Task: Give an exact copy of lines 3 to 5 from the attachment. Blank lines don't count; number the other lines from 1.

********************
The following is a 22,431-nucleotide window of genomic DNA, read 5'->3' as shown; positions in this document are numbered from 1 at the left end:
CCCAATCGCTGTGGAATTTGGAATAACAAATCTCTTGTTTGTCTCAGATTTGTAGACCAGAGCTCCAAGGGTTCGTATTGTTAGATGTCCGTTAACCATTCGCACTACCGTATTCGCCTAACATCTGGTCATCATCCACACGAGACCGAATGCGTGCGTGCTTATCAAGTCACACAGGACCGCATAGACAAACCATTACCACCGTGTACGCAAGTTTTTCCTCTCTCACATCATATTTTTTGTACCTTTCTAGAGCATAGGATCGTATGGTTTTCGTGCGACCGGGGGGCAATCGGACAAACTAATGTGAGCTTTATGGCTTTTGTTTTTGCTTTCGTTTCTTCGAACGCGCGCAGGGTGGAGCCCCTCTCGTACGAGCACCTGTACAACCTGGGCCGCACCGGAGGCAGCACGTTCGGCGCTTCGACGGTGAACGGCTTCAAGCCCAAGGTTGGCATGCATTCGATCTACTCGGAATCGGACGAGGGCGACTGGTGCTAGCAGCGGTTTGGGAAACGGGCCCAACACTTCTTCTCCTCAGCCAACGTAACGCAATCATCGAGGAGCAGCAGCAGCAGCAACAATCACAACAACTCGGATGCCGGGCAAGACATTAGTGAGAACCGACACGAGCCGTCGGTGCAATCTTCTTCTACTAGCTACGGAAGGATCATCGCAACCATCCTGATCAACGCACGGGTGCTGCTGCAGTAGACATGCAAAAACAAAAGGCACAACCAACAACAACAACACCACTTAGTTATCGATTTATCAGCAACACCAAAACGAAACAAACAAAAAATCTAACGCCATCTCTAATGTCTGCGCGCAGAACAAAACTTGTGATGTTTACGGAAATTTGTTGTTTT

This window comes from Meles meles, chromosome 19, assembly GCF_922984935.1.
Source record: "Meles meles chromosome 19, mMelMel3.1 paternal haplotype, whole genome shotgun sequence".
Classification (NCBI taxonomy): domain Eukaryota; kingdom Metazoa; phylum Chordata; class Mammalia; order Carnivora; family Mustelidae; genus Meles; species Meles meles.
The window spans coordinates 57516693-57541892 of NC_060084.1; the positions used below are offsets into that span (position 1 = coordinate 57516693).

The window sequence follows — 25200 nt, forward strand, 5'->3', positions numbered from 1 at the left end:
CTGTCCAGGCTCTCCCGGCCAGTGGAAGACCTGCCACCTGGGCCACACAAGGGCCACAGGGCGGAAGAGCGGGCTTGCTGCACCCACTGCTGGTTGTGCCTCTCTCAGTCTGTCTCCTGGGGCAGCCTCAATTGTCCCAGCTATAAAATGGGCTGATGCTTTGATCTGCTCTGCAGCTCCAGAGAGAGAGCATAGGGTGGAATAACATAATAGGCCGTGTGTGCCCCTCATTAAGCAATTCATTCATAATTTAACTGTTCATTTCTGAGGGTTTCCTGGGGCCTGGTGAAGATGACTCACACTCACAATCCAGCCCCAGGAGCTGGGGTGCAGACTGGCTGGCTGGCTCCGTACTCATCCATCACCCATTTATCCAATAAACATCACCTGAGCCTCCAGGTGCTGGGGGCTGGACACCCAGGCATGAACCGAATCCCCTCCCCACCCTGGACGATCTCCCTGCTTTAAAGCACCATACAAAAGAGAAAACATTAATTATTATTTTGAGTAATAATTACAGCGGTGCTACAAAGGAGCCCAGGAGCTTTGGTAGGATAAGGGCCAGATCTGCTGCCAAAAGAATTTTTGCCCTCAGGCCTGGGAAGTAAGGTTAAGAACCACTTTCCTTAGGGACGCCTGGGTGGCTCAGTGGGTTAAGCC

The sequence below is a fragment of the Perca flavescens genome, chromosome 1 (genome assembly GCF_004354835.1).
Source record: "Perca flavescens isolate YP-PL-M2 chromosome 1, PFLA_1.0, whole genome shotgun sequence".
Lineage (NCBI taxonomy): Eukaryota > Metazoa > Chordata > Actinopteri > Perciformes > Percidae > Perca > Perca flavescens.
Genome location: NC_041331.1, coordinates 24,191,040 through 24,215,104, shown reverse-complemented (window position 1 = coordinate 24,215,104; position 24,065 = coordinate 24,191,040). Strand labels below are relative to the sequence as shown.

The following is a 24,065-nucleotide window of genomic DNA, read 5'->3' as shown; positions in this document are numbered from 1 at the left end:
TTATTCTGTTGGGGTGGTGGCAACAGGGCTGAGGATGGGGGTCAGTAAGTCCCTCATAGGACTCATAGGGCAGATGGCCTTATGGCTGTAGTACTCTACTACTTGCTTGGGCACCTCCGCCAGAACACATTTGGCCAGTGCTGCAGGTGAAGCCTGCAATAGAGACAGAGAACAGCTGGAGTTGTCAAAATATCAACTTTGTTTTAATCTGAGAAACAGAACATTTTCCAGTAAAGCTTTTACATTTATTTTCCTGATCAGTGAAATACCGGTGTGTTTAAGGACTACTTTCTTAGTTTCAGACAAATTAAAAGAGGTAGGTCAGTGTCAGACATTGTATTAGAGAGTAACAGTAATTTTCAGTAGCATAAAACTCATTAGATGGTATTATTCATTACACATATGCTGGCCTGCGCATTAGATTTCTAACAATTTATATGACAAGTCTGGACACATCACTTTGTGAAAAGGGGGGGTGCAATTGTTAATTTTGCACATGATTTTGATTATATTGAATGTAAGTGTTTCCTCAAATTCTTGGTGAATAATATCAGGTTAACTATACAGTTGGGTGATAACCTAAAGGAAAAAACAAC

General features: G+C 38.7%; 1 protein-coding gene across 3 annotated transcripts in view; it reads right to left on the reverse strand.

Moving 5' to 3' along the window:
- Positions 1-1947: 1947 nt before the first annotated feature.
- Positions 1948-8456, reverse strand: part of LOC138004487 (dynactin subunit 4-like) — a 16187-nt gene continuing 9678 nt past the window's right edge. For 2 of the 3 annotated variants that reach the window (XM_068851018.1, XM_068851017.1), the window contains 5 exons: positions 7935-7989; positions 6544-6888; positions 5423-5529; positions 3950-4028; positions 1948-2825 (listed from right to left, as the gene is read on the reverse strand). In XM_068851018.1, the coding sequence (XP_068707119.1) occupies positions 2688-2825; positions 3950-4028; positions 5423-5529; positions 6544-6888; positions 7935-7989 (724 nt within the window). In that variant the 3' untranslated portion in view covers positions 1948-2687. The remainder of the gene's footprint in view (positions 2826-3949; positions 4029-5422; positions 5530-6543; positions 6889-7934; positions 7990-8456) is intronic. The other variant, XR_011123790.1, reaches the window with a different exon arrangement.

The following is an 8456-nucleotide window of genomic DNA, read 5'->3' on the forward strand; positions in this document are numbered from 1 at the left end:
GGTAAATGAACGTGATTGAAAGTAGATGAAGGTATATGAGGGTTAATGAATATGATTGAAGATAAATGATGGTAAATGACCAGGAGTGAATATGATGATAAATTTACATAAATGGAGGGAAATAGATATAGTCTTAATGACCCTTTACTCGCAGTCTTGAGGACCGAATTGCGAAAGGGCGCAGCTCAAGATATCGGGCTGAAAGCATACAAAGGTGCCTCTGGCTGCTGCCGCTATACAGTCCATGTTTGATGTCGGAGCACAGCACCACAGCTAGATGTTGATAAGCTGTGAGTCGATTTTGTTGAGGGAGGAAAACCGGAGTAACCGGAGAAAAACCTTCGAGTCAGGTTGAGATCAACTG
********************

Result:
This window comes from Meles meles, chromosome 19, assembly GCF_922984935.1.
Source record: "Meles meles chromosome 19, mMelMel3.1 paternal haplotype, whole genome shotgun sequence".
Classification (NCBI taxonomy): domain Eukaryota; kingdom Metazoa; phylum Chordata; class Mammalia; order Carnivora; family Mustelidae; genus Meles; species Meles meles.